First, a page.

Here's the Artist by Ulrich Krempel
There are many aspects to Gia Edzgveradze's oeuvre. They include painting, installations, working with memory, the fictitious work processes (such as the "Bride Project"), the texts, the actions and the exhibitions with artist friends and students. In his biography Gia Edzgveradze crosses many boundaries. He came to the West from Georgia, leaving behind him a culture in which the national identity was repeatedly jeopardized by the fact that Russian culture was imposed on it. Having arrived the West Gia Edzgveradze was not tempted by the art market and its niches. Instead, he lived out an independent, wild, non-conformist position attested to by his ongoing activities in all the abovementioned categories.
All the artist's actions are based on a real, hope-infused vision of the meaningfulness of artistic activity. During his time in Georgia, he had already showed himself to be a proud maker of works, presented himself with enthusiasm and pride. There, he mastered the role of the artist and in so doing enthused about the steps he had already been taken. From today's viewpoint, Gia himself considers that period and its pictures as "nostalgic and funny". After 1988, when he started to work in the West, he became intensively involved in various fields. Painting, reduced to the black and white of linear composition, predominated initially. Since then, ha has opted to move into space, whereby its limits in the form of walls are still occupied by painting, creating sculptural installations, presentations of photographic works and videos, and through his performances and openings redefining the artistic subject on site. Installations follow one another like the chapters in a large artistic life story.
His works are always about the relations between artist, artwork, observer. As early as 1997, at his presentation in the Russian pavilion at the Venice Biennial, he addressed the theme of the game for which he has come to Italy: The room is entitled “The picture and the observer” with paintings on the wall, where paintings with written messages are stacked up awaiting the observer, in which the artist looks at us as a photographic image in women’s clothing. A great variety of installations over the years culminated in this large international appearance. For example, in 1994, he had presented his painting “Mind the gap” at the Villa Merkel. And a year later he created the installation “My mummy is dead…” in the Appel Foundation in Amsterdam: It featured large canvases, videos, rice structures, a photograph and live chickens. Gradually, the rooms in which the artist works and to which he invites his public become halls of memory and imagination for the artist’s previous actions, theatrical showcases that onserve his work, such as in the Haus der Kunst in Munich in 1996, “On the border and beyond”, where next to a series of works on paper and paintings, a rice field lay scattered on the floor, and the plastic mold of human feet filled with rice and a series of stuffed carrots create a complex place of imagination. With “My father told me…”, displayed in 1997 at Michael Beck Gallery in Leipzig, once again in a large platform extends into the middle of the room and defines the walls with painting and a video. That same year he created the installation “Where are we now, just nowhere” in the Maison de la culture Namur. Once again, there are paintings on the walls in which a large shape unfolds across several panels and the title of the exhibition is written on the floor in grassy letters. Here at the very latest you can see that the artist is describing himself and his work through time, that he is presenting himself in the various stations along artistic path, a crossroads in which the pronouncements of the his mindset become ever more drastic. Another spatial installation entitled “Self portrait in general terms” went on show in 1998 in Hanover: a plinth covered in grass with integrated slippers, with large paintings by the artist, with photos and a video, with a performance by the artist in which he greets the public at the opening, borne aloft by body builder. And finally in 2000 the major installation in the Hans Mayer Gallery in Düsseldorf entitled “Prostitute, Idiot, Bitch”, in which the artist decries himself in the role of artist in an aggressive and humiliating manner. Gia doubts his role while still playing it. This can be felt in his every step. “The artist is a fool. He leaves sighs on the walls, traces for everyone who wants to come here and see. He collects the rudiments of life, relics of the presence of agents acting in space. He stages a silent theater performance. Images run and flicker beside the paintings. We see the artist, how he performs ludicrous actions. He jumps, he moves, he speaks about himself. Old memories. (my father told me:) The nasty sentences shock the viewer. The observer marvels at the harmonious room design. The artist is a fool; he jumps around in his installation like a monkey. Forever bound to his own work, in the insolubility of creative action.”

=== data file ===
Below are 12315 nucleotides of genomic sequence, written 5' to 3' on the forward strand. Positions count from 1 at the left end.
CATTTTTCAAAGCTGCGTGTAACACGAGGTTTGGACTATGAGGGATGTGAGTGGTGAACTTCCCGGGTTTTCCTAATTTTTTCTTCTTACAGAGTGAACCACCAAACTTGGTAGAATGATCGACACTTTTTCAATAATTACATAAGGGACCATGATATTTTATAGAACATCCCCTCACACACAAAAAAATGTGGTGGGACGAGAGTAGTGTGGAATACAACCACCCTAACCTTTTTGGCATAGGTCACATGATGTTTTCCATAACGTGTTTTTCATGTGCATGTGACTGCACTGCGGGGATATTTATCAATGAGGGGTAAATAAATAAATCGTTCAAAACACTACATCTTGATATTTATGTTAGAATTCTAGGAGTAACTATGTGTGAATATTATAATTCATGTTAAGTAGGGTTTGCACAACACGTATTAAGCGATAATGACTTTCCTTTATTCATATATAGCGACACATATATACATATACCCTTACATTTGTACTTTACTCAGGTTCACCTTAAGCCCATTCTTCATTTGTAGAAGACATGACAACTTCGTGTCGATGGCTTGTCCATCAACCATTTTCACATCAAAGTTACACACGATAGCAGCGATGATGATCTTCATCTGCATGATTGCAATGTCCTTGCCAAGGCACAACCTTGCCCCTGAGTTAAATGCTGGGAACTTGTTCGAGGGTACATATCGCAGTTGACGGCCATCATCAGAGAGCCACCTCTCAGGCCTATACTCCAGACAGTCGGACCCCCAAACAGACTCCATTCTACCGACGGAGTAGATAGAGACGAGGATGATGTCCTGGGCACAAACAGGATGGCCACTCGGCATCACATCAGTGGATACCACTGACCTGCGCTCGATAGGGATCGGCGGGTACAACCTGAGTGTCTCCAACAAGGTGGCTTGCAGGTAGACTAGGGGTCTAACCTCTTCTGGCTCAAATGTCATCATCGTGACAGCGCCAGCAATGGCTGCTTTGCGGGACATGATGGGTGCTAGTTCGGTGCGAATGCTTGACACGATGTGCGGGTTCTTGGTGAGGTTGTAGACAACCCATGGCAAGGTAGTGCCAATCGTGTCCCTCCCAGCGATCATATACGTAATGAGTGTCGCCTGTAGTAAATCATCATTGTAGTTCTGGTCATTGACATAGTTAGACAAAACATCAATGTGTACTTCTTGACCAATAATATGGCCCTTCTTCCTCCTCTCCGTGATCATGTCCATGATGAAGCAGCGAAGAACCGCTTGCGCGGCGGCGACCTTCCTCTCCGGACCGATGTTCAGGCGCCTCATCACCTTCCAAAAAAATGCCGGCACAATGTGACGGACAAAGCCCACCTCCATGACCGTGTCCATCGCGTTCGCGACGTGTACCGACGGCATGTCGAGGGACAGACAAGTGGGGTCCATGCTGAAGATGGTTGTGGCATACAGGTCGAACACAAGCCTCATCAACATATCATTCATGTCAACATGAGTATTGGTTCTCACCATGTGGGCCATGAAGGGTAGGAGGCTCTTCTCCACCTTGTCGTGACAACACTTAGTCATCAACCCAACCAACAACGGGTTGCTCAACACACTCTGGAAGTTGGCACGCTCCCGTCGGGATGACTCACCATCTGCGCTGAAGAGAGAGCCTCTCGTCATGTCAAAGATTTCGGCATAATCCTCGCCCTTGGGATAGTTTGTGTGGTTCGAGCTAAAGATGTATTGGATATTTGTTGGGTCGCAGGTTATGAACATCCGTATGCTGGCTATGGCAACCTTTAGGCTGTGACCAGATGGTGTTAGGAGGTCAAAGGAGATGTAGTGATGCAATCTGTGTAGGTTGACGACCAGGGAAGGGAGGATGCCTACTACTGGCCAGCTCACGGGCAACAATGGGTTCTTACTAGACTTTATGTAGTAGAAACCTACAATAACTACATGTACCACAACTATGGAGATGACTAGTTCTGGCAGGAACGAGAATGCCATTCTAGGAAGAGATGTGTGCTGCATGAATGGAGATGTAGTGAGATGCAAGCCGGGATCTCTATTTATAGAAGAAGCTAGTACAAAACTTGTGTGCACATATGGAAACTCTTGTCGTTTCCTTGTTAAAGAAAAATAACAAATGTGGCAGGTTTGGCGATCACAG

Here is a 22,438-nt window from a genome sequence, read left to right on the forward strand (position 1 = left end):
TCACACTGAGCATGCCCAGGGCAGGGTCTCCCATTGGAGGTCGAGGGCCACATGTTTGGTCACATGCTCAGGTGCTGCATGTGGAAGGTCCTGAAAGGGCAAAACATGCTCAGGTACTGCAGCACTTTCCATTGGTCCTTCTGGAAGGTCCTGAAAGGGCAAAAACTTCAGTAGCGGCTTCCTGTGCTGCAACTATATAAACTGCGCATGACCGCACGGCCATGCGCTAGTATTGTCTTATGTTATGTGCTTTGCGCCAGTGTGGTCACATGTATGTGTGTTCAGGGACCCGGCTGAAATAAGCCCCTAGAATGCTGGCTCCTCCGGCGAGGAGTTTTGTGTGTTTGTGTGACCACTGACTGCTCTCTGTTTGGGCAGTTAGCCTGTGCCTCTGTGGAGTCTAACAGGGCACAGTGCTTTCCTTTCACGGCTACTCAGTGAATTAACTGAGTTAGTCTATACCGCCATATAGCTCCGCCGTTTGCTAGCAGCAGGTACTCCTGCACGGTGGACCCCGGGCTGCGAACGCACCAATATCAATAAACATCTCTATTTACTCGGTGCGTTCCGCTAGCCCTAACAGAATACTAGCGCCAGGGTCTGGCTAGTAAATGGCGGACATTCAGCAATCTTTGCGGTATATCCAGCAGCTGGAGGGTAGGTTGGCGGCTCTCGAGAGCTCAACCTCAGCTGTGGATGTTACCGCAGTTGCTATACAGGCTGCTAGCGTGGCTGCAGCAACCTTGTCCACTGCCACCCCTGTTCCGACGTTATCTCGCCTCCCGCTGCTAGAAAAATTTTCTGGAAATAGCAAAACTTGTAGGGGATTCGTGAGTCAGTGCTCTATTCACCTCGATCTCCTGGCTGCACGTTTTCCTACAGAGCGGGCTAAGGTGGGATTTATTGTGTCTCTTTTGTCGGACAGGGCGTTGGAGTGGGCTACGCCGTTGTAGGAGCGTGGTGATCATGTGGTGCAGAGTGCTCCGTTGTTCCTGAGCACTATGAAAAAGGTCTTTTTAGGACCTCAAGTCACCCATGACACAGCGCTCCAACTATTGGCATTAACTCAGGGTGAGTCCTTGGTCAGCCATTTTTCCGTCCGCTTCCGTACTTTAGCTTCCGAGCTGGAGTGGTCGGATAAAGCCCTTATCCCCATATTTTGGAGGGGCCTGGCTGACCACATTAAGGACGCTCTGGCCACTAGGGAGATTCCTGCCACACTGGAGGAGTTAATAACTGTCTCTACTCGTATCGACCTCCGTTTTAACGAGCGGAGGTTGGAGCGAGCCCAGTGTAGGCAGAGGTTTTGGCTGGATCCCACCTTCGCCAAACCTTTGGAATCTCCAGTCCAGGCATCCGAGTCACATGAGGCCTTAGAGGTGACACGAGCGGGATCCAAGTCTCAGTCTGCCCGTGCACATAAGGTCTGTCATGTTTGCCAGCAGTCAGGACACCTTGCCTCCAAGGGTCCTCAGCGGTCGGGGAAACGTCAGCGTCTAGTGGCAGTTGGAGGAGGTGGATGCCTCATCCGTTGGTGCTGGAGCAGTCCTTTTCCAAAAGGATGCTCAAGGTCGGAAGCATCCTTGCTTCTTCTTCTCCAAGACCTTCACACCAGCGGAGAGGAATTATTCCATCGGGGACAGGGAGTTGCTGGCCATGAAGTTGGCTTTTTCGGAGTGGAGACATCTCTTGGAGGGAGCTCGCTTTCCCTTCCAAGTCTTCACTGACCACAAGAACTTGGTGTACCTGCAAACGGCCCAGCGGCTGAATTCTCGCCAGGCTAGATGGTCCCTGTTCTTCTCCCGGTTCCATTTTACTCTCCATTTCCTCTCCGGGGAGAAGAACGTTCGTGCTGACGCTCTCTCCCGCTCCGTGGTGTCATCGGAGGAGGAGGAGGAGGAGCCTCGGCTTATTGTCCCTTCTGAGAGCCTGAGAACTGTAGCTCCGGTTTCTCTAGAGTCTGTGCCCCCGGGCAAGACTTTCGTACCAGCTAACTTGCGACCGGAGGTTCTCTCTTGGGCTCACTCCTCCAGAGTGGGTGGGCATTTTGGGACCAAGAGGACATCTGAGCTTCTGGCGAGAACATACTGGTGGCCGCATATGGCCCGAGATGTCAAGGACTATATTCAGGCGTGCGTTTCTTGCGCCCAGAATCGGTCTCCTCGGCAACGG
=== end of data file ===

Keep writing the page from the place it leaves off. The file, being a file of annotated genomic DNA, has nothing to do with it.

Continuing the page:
* The text was published in "Welcome foam - farewell human: Gia Edzgveradze" (2009), Germany: Hatje Cantz Verlag. The first two pragraphs reflected the visual materials presented within the publication. Therefore, they are omited in this version.